Thanks for your honest feedback, EA. I guess I failed in my attempt to capture the poetic voice of the manuscript. HA. HA. I’ll work on it some more. I definitely do not want to lose an editor on the first sentence! Sniffle. One question? Did the approach to the market in #15 work okay? I couldn’t decide whether to focus on selling this new manuscript solely as a bedtime story – or as an adventure AND bedtime story.

Thanks for taking time out of your busy schedule to help all of us. We truly appreciate it!

Editorial Anonymous said...

Adventure + bedtime is a little confusing as a combo, but it may just be that I'm not getting what you're doing from the pitch. How does the adventure aspect transition into a sleepy going-to-bed story?
How long is this story? Bear in mind that at bedtime, parents are often exhausted, too, and aren't interested in longer picture books.

Bonnie A said...

Thanks so much for this!

And thank you for not giving #12 a total pass--Harold wants to prove he's not an old fuddy-duddy, so maybe I should just say so.

I'm also glad the adult protagonist is ok--he's very Amelia Bedelia-ish.

I'm learning so much from your comments on all the other pitches, too--thanks again!

Kimberly Lynn said...

Now that you have posed specific questions, I see where I went wrong in the pitch. I think I’m associating the word “adventure” with the movement in the story. Sample stanza:

Piper’s song sends an echo-o-o-o down a passageway in Crystal Cave, where brown bats flitting here and there, hang upside down from stalactites and turn their ears. A pimoa spider weaving a tangled web swings to and fro on a silky thread . . .

The text does transition to a “sleepy going-to-bed story” and the word count is only 429 words. It’s probably in my best interest to focus on that aspect. I know it’s difficult to offer much in regard to pitching a story you haven’t read, but your comments were a huge help to me. Thank you! Thank you!

christine tripp said...

This has been a great learning experience. Yes, perhaps I might have said a lot of the same things, reading many of these pitches but for others, I wouldn't have seen the problems you pointed out. Just want to say kudo's to the writers that are taking AE's comments well and are using the critique to make the pitch better!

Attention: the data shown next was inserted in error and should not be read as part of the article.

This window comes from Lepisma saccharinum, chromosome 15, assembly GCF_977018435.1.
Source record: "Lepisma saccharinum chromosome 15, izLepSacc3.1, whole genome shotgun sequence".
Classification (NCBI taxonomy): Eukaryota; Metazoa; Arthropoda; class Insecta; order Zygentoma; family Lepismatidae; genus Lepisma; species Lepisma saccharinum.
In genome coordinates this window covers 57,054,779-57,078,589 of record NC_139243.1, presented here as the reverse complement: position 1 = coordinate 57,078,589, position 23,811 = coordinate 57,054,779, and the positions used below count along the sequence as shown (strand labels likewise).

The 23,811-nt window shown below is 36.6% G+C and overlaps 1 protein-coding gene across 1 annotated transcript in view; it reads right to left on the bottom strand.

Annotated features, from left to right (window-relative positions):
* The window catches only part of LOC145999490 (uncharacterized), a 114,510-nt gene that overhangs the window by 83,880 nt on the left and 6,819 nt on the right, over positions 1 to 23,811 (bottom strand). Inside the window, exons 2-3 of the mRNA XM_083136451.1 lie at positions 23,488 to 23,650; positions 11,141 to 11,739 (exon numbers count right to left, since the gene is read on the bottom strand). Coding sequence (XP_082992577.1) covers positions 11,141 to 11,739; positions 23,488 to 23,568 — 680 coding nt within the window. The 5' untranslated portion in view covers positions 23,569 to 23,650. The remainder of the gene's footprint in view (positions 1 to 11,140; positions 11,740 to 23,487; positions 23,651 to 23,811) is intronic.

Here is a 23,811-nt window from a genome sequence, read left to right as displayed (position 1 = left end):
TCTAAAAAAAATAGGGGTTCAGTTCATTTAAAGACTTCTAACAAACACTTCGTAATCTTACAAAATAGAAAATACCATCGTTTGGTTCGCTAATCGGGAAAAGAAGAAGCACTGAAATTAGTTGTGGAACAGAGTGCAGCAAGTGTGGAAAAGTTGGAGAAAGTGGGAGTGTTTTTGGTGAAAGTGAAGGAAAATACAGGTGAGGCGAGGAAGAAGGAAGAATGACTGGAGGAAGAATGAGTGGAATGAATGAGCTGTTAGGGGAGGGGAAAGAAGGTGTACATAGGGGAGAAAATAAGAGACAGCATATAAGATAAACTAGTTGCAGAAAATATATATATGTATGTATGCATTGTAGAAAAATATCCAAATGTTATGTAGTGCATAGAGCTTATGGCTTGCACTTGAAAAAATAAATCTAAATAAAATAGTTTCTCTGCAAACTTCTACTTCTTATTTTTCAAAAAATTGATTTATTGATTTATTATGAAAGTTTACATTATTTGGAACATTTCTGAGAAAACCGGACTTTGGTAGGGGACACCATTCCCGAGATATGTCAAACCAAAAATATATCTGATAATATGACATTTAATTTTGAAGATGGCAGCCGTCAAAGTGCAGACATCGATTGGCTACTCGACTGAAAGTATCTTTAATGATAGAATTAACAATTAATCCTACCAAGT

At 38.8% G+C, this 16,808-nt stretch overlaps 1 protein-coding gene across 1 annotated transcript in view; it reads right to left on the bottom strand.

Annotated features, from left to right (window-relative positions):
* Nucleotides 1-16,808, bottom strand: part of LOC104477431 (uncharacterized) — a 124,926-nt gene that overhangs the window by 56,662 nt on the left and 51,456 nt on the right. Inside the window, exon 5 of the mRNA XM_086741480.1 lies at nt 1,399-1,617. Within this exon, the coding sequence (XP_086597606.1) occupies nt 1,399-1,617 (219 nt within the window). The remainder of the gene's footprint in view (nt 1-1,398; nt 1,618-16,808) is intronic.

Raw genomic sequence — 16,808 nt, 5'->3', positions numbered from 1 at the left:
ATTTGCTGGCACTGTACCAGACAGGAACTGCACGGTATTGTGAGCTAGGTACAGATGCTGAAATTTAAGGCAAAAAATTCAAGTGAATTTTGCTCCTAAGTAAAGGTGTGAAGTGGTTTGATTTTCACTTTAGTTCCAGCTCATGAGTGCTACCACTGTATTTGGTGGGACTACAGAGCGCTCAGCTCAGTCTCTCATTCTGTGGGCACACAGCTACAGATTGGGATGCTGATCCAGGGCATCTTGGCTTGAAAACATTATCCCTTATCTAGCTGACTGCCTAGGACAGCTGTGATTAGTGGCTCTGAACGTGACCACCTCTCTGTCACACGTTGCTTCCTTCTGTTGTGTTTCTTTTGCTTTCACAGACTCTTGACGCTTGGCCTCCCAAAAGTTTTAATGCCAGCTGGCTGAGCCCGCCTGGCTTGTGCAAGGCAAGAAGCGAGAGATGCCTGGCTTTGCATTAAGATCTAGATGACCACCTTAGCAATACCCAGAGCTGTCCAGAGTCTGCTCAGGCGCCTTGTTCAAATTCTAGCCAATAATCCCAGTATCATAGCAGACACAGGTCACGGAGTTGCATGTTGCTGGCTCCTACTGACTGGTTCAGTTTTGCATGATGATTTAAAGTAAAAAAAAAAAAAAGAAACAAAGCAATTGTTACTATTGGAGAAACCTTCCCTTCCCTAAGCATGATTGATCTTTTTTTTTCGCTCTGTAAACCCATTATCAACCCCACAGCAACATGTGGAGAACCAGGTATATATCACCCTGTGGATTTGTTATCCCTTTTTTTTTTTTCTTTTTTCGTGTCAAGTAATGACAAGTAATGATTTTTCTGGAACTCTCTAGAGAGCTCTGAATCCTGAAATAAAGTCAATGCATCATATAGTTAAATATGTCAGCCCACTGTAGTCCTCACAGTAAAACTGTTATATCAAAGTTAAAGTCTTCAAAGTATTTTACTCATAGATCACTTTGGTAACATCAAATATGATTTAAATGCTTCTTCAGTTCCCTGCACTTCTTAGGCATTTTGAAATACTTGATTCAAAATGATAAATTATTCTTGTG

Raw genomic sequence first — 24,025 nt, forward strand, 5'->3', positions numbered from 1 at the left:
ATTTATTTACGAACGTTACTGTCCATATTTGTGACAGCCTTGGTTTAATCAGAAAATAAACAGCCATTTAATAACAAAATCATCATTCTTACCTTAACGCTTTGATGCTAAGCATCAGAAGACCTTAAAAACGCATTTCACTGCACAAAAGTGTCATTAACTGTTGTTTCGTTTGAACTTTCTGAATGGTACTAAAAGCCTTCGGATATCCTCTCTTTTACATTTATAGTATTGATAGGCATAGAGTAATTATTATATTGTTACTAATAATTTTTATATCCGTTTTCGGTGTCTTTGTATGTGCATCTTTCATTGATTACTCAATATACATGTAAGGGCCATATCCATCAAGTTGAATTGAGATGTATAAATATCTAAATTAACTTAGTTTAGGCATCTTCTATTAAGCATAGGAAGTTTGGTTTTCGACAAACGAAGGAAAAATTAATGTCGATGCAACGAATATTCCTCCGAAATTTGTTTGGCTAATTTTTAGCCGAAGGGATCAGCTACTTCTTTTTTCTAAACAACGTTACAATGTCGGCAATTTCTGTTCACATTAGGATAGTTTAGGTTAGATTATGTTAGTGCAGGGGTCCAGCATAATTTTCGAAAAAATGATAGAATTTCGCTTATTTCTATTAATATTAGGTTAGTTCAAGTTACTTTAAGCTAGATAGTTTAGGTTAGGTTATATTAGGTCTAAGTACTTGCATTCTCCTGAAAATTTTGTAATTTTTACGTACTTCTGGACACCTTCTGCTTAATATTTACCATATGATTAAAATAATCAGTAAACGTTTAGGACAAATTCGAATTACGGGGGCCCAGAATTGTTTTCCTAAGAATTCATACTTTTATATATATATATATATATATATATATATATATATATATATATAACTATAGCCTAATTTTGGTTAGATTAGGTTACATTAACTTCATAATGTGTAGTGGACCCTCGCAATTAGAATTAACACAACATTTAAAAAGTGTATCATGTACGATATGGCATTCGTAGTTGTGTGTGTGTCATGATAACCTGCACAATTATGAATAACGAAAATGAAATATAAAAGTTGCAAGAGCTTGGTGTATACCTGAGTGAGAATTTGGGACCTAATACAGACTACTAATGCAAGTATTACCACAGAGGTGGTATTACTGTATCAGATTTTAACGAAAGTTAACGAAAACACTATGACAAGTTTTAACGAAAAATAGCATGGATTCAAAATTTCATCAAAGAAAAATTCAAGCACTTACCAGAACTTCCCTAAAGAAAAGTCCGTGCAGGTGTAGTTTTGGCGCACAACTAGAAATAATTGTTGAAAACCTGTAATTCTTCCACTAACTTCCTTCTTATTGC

I'm now kind of bummed that, though I don't think of myself as a writer, I didn't enter a pitch for a GN b/w that I'm working on, called "Roadkill, a story of loss and found". Man, what you could have done with that one!!!:)

Carly said...

I'm #5, and if anyone else would like to comment, I'd very much appreciate your suggestions. I will, of course, be taking EA's words into account when I revise the pitch. Thank you, EA.

Colorado Writer said...

I've been away, but came back to these GIFTS! Thanks for your excellent guidance.

Of course, I used a version of my pitch a few 200 times at the SCBWI con, and the more I said it out loud, the better and more consise it became.

I also found that the real plot is way different than the 4 sentences I used in this exercise. But, it still has witches. :)


Kimberly Lynn said...

Carly, I’ll give it a try . . .

I feel like what you wrote was more a synopsis versus a pitch. Condense, condense. Also, I’m more attracted to the last sentence because it presents a humorous and original situation. Play around with it some more because it’s funny!

One other comment, I'm dying to know what the father's "embarrassing new career path" is. Be specific in your pitch.

Sounds like a fun book! Good luck!

Carly said...

Thank you so much, Kimberly Lynn. You have a great point in that it is more synopsis-like (and I hate synopses! how did that happen???). Condense and be specific---check!

Anonymous said...

I wasn't aware that there's an excess of witch stories on the market either. My daughter is 8 and reads upper MG... She would go crazy for a fun, humorous witch story like the one in #25.

An interesting contest... I really liked a few of the pitches that EA dismissed. I wonder how much is her personal taste versus how editors in general might react.

A question for EA... was the numeric ranking on the honorable mentions random or was a higher number better and lower number worst, in your opinion?

Anyway, thanks for doing the pitch clinic, EA!

Editorial Anonymous said...

Of course there's a personal aspect to my responses, and that I can't help.

The numerical thing is just in order of receipt.

Anonymous said...


Thanks for the invaluable feedback, especially on pitches #3 and #4.

Just for the record, I did research the Polynesian setting in #3 (as well as the pueblo setting in #4). And in #4, the spirit voices are not in any way, shape, or form intended to be New Age-y. (Yikes. I clearly gotta work on that pitch!)

Suzanne said...

Thank you for your very useful comments and the time you've taken to post them here.....they are appreciated.

Simon said...

Can I just add, as a comment for #13:

It's spelled theorem. With another E. It's good to check spelling on things like this, especially if you're misspelling something as major as the McGuffin for the plot.

Cass said...

I can't believe I am just now stumbling onto your Blog. Why oh why didn't I click on the link sooner?!?!

Your comments are priceless!!

Thanks EA